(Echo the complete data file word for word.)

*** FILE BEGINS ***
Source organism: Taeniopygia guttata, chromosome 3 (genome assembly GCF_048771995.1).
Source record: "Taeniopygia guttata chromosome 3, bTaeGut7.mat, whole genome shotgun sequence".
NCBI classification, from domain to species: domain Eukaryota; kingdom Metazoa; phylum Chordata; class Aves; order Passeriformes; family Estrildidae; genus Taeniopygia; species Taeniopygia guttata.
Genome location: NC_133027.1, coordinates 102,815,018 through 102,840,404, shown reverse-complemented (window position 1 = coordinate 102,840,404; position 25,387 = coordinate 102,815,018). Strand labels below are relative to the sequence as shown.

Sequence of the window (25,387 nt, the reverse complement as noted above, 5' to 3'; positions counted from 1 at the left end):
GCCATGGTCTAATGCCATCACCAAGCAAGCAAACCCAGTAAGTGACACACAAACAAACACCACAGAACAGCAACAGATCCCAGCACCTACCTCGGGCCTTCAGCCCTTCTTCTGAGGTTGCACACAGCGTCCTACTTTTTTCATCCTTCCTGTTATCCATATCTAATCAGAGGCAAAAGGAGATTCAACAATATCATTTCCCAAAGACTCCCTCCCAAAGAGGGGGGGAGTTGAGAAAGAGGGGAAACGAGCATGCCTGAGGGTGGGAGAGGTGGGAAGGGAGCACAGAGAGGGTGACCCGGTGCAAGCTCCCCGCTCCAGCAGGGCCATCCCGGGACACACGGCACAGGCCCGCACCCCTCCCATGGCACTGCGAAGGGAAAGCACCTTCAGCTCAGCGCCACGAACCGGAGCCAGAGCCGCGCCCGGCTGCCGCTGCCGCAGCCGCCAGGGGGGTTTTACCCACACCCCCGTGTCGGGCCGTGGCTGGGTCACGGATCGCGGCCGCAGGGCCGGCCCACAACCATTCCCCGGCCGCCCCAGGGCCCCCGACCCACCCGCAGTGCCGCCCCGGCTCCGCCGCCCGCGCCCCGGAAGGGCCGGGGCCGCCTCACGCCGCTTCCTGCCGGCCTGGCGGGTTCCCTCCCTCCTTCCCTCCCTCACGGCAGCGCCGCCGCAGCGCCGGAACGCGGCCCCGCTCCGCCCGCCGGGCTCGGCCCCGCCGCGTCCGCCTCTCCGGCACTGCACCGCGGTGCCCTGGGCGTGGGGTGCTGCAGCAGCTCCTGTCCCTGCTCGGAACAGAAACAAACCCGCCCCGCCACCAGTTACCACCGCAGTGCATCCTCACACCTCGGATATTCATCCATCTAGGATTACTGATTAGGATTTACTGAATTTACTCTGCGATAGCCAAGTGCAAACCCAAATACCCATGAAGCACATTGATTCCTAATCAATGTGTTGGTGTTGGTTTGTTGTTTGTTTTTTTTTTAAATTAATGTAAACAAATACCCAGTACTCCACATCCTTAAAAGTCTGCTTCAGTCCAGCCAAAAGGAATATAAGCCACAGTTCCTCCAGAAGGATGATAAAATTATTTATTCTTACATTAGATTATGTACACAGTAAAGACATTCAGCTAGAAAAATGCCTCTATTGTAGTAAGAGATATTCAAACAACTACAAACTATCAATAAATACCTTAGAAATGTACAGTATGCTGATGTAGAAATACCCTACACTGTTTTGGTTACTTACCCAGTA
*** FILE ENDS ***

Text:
Source organism: Taeniopygia guttata, chromosome 3 (genome assembly GCF_048771995.1).
Source record: "Taeniopygia guttata chromosome 3, bTaeGut7.mat, whole genome shotgun sequence".
NCBI classification, from domain to species: domain Eukaryota; kingdom Metazoa; phylum Chordata; class Aves; order Passeriformes; family Estrildidae; genus Taeniopygia; species Taeniopygia guttata.
Genome location: NC_133027.1, coordinates 102,815,018 through 102,840,404, shown reverse-complemented (window position 1 = coordinate 102,840,404; position 25,387 = coordinate 102,815,018). Strand labels below are relative to the sequence as shown.

Sequence of the window (25,387 nt, the reverse complement as noted above, 5' to 3'; positions counted from 1 at the left end):
GCCATGGTCTAATGCCATCACCAAGCAAGCAAACCCAGTAAGTGACACACAAACAAACACCACAGAACAGCAACAGATCCCAGCACCTACCTCGGGCCTTCAGCCCTTCTTCTGAGGTTGCACACAGCGTCCTACTTTTTTCATCCTTCCTGTTATCCATATCTAATCAGAGGCAAAAGGAGATTCAACAATATCATTTCCCAAAGACTCCCTCCCAAAGAGGGGGGGAGTTGAGAAAGAGGGGAAACGAGCATGCCTGAGGGTGGGAGAGGTGGGAAGGGAGCACAGAGAGGGTGACCCGGTGCAAGCTCCCCGCTCCAGCAGGGCCATCCCGGGACACACGGCACAGGCCCGCACCCCTCCCATGGCACTGCGAAGGGAAAGCACCTTCAGCTCAGCGCCACGAACCGGAGCCAGAGCCGCGCCCGGCTGCCGCTGCCGCAGCCGCCAGGGGGGTTTTACCCACACCCCCGTGTCGGGCCGTGGCTGGGTCACGGATCGCGGCCGCAGGGCCGGCCCACAACCATTCCCCGGCCGCCCCAGGGCCCCCGACCCACCCGCAGTGCCGCCCCGGCTCCGCCGCCCGCGCCCCGGAAGGGCCGGGGCCGCCTCACGCCGCTTCCTGCCGGCCTGGCGGGTTCCCTCCCTCCTTCCCTCCCTCACGGCAGCGCCGCCGCAGCGCCGGAACGCGGCCCCGCTCCGCCCGCCGGGCTCGGCCCCGCCGCGTCCGCCTCTCCGGCACTGCACCGCGGTGCCCTGGGCGTGGGGTGCTGCAGCAGCTCCTGTCCCTGCTCGGAACAGAAACAAACCCGCCCCGCCACCAGTTACCACCGCAGTGCATCCTCACACCTCGGATATTCATCCATCTAGGATTACTGATTAGGATTTACTGAATTTACTCTGCGATAGCCAAGTGCAAACCCAAATACCCATGAAGCACATTGATTCCTAATCAATGTGTTGGTGTTGGTTTGTTGTTTGTTTTTTTTTTAAATTAATGTAAACAAATACCCAGTACTCCACATCCTTAAAAGTCTGCTTCAGTCCAGCCAAAAGGAATATAAGCCACAGTTCCTCCAGAAGGATGATAAAATTATTTATTCTTACATTAGATTATGTACACAGTAAAGACATTCAGCTAGAAAAATGCCTCTATTGTAGTAAGAGATATTCAAACAACTACAAACTATCAATAAATACCTTAGAAATGTACAGTATGCTGATGTAGAAATACCCTACACTGTTTTGGTTACTTACCCAGTA